Report 95121 Summary - February 1996

Orange County Transportation Authority:

An Analysis of Its Financial Resources and Obligations


We found that:

  • Ninety-eight percent of OCTA's fiscal year 1994-95 revenues have expenditure restrictions; and
  • As a result of legislative action related to Orange County's bankruptcy, OCTA will incur a $202 million revenue loss over the next 17 years.

Results in Brief

The Orange County Transportation Authority (OCTA) was established in 1991 by state law as the consolidation of several agencies responsible for providing transportation planning and services within Orange County (county). OCTA oversees transportation services throughout the county.

Since its inception, OCTA has received more than $2.1 billion from various revenue sources and spent approximately $1.7 billion on operations, capital projects, long-term debt, and possible losses resulting from the county's bankruptcy. The use of approximately 98 percent of OCTA's fiscal year 1994-95 revenues is limited to transportation purposes. Interest earnings and miscellaneous revenues not restricted by statutes, contracts, and official statements of debt previously issued make up the remainder of the revenues.

As of June 30, 1995, OCTA's outstanding long-term debt was approximately $698 million with annual debt service requirements of approximately $69 million.

Based on legislation approved by the governor in October 1995, OCTA and the county exchanged revenue sources that can be used only for various transportation purposes. The purpose of the legislation was to aid in the county's recovery from bankruptcy. The net result over the 17 years of the mandated exchange will be a $202 million loss in revenues to OCTA.

The OCTA Board of Directors (board) approved a plan to address both the $38 million initial revenue loss in fiscal year 1996-97 and the $15 million annual loss that begins in fiscal year 1997-98. The board proposes covering the initial revenue loss primarily with $33 million from previously received Transportation Development Act (TDA) sales tax revenues. It proposes covering the annual $15 million loss for fiscal years 1997-98 through 2010-11 with an annuity funded by a onetime transfer of $68 million from TDA funds from its commuter rail programs and $5.7 million from other unrestricted revenues. Principal plus interest from this funding will provide $8 million annually. Another $4.4 million represents cost savings and funding allocation reductions. The remaining $2.6 million annual shortfall will be addressed as part of OCTA's long-range financial plan update in November 1996.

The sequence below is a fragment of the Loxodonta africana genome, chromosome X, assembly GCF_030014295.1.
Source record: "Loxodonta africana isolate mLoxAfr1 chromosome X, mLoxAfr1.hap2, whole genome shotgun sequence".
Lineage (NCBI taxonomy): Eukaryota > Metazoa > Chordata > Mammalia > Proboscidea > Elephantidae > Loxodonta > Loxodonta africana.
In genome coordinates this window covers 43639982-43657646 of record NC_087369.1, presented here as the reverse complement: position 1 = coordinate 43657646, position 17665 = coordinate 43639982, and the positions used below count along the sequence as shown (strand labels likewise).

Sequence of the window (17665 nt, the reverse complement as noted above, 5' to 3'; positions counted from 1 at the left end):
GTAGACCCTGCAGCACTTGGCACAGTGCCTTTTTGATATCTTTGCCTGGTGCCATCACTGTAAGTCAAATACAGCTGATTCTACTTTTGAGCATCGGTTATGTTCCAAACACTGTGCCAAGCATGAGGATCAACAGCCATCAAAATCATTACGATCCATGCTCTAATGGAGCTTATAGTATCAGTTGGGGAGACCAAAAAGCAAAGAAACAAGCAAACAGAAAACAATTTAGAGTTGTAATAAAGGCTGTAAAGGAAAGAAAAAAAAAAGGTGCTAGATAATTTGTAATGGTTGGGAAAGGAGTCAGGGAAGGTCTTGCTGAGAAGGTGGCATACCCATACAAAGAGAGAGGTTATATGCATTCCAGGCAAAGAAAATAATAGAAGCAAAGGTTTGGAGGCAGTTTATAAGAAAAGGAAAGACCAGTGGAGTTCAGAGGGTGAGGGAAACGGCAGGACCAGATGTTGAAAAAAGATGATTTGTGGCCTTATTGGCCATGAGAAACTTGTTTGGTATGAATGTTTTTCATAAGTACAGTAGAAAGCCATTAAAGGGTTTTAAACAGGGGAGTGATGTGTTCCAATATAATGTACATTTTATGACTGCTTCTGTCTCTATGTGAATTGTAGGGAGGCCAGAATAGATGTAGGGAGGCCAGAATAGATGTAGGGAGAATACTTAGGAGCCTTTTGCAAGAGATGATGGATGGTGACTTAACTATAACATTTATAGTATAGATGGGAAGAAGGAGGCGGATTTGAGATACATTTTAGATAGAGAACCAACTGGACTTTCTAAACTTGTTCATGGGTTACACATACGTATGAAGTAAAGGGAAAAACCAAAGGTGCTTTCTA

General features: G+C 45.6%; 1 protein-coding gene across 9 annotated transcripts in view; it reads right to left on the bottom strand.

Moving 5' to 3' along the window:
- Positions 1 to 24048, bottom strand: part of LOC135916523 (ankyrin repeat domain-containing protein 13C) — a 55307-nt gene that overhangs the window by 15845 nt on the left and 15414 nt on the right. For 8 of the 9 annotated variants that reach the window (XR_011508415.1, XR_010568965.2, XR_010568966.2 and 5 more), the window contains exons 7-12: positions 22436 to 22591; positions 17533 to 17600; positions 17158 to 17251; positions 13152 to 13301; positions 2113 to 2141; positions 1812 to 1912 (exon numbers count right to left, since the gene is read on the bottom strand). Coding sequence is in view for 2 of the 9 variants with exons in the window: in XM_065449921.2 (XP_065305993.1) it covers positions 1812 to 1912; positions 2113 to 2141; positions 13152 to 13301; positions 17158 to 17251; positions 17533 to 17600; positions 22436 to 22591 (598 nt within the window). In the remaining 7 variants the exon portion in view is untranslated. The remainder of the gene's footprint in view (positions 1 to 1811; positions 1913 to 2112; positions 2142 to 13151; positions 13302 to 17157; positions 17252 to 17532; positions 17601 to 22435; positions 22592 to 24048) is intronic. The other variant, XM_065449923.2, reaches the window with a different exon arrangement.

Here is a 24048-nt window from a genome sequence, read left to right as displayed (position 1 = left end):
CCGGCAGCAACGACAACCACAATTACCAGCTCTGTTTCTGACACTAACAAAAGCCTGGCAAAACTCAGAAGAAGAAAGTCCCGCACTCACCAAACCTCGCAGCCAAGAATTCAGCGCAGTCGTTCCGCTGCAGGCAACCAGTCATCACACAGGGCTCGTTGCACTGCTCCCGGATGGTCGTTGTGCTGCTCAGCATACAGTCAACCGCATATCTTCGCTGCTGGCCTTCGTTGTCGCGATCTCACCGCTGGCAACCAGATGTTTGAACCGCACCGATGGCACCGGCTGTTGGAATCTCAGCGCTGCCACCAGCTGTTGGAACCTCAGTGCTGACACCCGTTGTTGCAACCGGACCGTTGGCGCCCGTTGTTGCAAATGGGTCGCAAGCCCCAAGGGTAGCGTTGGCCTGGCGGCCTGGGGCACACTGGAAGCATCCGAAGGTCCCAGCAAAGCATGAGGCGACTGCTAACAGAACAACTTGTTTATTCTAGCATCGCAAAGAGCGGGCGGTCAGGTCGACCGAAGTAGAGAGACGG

After addressing the revenue loss, approximately $69 million remains from OCTA's $174 million in unrestricted funds as of June 30, 1995, that may be used for various transportation purposes. TDA funds comprise $48 million of the $69 million. However, OCTA has outstanding contracts for future services against TDA funded operations totaling $57 million. Most of the $48 million was on deposit in OCTA's urban rail fund for future projects. On July 24, 1995, the board authorized the transfer of more than $50.6 million in cash and collateral from the urban rail fund to other funds with short-term operating needs. The transfer removed all cash from the urban rail fund. The urban rail fund, which is not projected to have a need for operating cash until after the year 2000, received settlement secured and repayment claims in return for the cash and collateral. Moneys used to account for OCTA's internal risk management activities comprise the remaining $21 million of the $69 million.

Agency Comments

OCTA agrees with our report.